The typical array of modes returns this year. A simple “Play Now!” greets players on the well-organized home screen, and Road to the Show, franchise, Diamond Dynasty (MLB 15’s version of a card game), and season modes await those who want to invest more time into something much more ambitious than a simple nine-inning affair. When I first booted up the game, the newest roster update automatically downloaded AND applied itself, which fixes one of the biggest complaints I’ve ever had with the franchise. Players interested in wasting time between at-bats and hunting trophies can now challenge certain close calls, as well.
There aren’t many more problems left to fix for this series. Online works well this time around, and although quite a few new animations have been added and improved (the typical yearly changes), some animations are still a little awkward. For example, if a grounder is hit to the second baseman and he ranges to his left, he should be able to keep that momentum and either underhand the ball to first base or turn and throw from his side. However, MLB 15 still makes the second baseman stop, square up his feet, and go from there. Also, in the major leagues, if outfielders are able, they get under most fly balls and wait for them. The Show seems fine with slowing my player down to make sure he catches it on the run. Small animations like this break the realism the developers work so hard to emulate.
The broadcast booth commentary doesn’t do as well as I remembered, and seemingly takes a step back from last year. Matt Vasgersian leads the charge on at-bats while Eric Karros and Steve Lyons provide color commentary. However, if they are discussing a topic and the final out of the inning occurs, they are cut off mid-word, and then Vasgersian mutters something along the lines of “We will have to pick this up next inning.” In idea, it should work great. In execution, though, not so much, because the color commentators stop talking before Vasgersian even interrupts them, leaving a blatantly obvious silent moment where you realize that the color commentary doesn’t work properly. Public address announcers need some work, too. The Philadelphia Phillies’ PA announcer doesn’t sound the same as the New York Yankees’ PA announcer, but in MLB 15, one generic person does the job for every team. These issues need to be addressed to bring the series in line with a sports series like NBA 2K, which handles color commentary masterfully. Overall, though, these are just small, nitpicky issues that don’t detract much from the experience.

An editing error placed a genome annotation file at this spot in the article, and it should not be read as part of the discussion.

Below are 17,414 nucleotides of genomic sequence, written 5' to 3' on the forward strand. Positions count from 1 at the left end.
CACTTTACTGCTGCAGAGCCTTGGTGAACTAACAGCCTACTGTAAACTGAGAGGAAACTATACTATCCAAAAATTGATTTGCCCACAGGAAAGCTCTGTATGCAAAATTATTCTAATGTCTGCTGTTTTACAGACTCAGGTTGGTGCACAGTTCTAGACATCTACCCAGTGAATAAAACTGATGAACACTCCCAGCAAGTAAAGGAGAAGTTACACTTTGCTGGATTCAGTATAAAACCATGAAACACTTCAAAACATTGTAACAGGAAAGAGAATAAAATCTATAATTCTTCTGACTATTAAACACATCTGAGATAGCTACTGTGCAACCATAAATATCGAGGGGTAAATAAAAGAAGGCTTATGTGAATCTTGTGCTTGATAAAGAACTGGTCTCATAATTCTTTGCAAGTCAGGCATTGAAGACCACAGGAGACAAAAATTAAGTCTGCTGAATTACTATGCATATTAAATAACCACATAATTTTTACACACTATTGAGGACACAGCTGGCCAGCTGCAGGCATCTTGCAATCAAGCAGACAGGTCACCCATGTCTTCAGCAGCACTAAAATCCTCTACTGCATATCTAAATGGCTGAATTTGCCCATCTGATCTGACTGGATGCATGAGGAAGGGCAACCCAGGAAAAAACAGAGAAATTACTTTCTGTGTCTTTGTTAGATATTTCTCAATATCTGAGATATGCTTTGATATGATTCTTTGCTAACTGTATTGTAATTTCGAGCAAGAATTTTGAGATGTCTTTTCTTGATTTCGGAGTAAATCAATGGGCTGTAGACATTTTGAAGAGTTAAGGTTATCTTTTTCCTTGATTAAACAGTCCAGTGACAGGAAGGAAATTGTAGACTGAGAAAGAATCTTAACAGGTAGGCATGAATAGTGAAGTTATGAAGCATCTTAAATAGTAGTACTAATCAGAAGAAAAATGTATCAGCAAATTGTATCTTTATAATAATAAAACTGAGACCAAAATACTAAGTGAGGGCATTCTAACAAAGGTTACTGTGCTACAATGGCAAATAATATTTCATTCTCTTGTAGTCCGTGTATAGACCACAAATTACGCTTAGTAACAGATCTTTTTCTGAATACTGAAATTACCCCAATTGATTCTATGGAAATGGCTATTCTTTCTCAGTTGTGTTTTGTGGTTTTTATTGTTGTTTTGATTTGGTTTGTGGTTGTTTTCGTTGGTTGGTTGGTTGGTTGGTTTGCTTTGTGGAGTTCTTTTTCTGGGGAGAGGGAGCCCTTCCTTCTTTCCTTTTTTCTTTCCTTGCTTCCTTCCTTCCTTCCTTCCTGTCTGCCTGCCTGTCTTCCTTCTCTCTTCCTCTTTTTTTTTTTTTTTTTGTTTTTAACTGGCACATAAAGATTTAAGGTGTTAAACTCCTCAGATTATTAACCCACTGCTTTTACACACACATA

The Verdict: 9.2 out of 10.0
Baseball doesn’t get much better than it is in MLB 15: The Show. There’s nothing quite like leading your favorite team or your custom player through a baseball season, and only MLB 15 can provide that type of experience. If its few remaining issues can be resolved, it will reach the ultimate level of realism. As it is, though, it is still a baseball fan’s dream come true.
For more information about what the score means, check out our official review scale.
Matt Middleton is an associate writer for MONG. He is also a lover of Mexican cuisine, How I Met Your Mother, and fun video games. Follow him on Twitter for a daily dose of song lyrics, pictures, and thoughts about the aforementioned food and video games.